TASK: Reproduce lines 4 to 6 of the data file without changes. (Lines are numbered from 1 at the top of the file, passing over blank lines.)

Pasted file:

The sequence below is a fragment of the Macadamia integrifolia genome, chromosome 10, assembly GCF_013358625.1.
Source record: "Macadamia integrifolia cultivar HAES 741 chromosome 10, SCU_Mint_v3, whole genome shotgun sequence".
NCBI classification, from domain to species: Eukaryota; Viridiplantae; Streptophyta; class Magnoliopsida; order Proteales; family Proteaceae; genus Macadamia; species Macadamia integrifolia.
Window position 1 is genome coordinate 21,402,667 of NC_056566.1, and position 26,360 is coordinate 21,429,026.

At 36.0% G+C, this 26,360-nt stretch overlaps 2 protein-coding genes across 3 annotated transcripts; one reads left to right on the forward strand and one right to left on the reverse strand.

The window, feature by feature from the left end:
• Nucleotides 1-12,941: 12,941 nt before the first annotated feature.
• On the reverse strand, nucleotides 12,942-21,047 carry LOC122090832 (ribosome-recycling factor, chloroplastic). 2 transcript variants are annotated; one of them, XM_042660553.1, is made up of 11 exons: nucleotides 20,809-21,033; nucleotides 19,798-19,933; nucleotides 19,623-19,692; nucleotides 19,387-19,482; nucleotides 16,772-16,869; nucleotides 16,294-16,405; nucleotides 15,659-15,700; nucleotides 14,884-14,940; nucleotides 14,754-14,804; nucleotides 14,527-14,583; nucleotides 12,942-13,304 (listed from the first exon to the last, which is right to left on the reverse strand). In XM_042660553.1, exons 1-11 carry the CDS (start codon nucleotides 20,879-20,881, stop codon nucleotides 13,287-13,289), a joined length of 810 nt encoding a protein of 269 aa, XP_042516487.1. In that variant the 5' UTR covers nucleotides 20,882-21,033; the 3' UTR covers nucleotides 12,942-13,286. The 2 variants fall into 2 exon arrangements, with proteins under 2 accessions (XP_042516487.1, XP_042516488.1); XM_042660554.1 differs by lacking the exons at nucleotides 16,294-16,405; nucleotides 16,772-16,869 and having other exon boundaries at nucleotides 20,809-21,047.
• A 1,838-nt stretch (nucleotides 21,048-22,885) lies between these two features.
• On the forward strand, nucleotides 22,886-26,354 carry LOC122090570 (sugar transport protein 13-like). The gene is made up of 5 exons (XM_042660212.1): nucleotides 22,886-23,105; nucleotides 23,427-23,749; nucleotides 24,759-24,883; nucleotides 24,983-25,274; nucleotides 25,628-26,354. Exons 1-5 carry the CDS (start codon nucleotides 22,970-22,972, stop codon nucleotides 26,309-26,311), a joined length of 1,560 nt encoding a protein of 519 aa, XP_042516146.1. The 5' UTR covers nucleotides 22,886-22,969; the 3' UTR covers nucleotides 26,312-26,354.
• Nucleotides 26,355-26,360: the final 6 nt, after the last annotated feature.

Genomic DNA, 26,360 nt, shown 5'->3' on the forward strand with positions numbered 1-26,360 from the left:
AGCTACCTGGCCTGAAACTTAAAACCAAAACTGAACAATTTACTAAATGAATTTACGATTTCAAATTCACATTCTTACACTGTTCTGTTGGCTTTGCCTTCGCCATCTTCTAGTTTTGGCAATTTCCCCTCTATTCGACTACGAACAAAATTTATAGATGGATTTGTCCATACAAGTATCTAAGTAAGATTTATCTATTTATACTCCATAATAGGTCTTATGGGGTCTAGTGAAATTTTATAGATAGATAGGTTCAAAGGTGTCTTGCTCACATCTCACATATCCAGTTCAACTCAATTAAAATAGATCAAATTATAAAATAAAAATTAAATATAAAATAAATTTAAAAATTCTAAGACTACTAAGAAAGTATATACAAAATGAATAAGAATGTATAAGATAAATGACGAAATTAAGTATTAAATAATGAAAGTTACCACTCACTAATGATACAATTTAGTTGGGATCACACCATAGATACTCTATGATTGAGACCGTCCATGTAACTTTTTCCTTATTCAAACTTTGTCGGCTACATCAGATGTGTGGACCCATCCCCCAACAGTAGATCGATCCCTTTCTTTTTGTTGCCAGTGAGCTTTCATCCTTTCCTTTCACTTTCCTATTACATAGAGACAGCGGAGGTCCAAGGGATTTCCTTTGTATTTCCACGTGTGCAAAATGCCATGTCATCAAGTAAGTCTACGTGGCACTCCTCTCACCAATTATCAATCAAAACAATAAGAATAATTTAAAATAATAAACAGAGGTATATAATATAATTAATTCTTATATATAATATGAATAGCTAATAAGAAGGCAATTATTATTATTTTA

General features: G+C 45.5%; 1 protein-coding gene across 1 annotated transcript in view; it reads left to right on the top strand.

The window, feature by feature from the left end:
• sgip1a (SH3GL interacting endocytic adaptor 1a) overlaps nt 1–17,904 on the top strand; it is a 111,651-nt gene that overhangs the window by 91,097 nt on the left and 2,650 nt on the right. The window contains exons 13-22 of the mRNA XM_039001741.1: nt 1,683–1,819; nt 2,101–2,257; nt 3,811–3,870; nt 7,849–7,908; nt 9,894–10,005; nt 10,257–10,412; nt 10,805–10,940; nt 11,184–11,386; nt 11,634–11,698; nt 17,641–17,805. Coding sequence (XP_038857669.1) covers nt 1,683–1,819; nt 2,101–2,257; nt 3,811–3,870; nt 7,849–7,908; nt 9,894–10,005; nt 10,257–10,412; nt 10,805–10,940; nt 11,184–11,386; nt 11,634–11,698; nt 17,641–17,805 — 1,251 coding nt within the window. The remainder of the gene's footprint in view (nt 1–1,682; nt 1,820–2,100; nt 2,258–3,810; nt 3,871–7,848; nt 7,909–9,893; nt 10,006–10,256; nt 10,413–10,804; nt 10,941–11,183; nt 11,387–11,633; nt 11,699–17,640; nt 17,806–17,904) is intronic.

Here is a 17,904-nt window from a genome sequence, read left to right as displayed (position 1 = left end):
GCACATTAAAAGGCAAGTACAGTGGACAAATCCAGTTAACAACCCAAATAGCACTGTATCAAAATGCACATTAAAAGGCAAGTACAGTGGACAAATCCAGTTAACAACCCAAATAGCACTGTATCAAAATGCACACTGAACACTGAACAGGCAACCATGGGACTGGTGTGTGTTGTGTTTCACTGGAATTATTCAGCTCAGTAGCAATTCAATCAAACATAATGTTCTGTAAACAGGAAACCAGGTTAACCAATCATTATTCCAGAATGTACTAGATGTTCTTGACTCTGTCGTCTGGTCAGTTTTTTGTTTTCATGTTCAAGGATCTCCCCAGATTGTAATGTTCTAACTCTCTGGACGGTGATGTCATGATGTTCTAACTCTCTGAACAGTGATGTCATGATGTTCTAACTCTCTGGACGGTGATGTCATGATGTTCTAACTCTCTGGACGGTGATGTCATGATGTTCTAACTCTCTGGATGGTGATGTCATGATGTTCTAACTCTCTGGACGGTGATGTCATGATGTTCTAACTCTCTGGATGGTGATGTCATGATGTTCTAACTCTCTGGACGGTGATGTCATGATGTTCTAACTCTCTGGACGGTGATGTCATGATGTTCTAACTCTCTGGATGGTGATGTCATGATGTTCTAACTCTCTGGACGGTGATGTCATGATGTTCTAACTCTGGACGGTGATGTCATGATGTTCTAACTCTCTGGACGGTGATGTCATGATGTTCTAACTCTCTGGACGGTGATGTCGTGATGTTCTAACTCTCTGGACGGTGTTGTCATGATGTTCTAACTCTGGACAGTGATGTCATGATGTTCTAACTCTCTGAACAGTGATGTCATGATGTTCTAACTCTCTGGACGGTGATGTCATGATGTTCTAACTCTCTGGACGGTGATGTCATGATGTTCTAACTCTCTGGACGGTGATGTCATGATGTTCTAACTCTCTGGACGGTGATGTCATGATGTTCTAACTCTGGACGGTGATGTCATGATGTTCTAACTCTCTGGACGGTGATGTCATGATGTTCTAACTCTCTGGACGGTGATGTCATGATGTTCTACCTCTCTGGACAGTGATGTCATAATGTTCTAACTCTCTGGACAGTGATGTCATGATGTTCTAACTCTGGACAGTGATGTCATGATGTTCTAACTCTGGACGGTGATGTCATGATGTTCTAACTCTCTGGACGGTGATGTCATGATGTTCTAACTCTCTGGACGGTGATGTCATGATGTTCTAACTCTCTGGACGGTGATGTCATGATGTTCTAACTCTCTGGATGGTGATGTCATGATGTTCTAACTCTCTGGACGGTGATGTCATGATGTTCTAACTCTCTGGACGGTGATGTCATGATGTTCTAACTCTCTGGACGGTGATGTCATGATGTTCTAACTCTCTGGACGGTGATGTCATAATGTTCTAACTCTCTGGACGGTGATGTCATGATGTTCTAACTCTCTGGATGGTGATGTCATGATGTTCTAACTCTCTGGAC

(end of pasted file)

Window position 1 is genome coordinate 21,402,667 of NC_056566.1, and position 26,360 is coordinate 21,429,026.

At 36.0% G+C, this 26,360-nt stretch overlaps 2 protein-coding genes across 3 annotated transcripts; one reads left to right on the forward strand and one right to left on the reverse strand.

The window, feature by feature from the left end: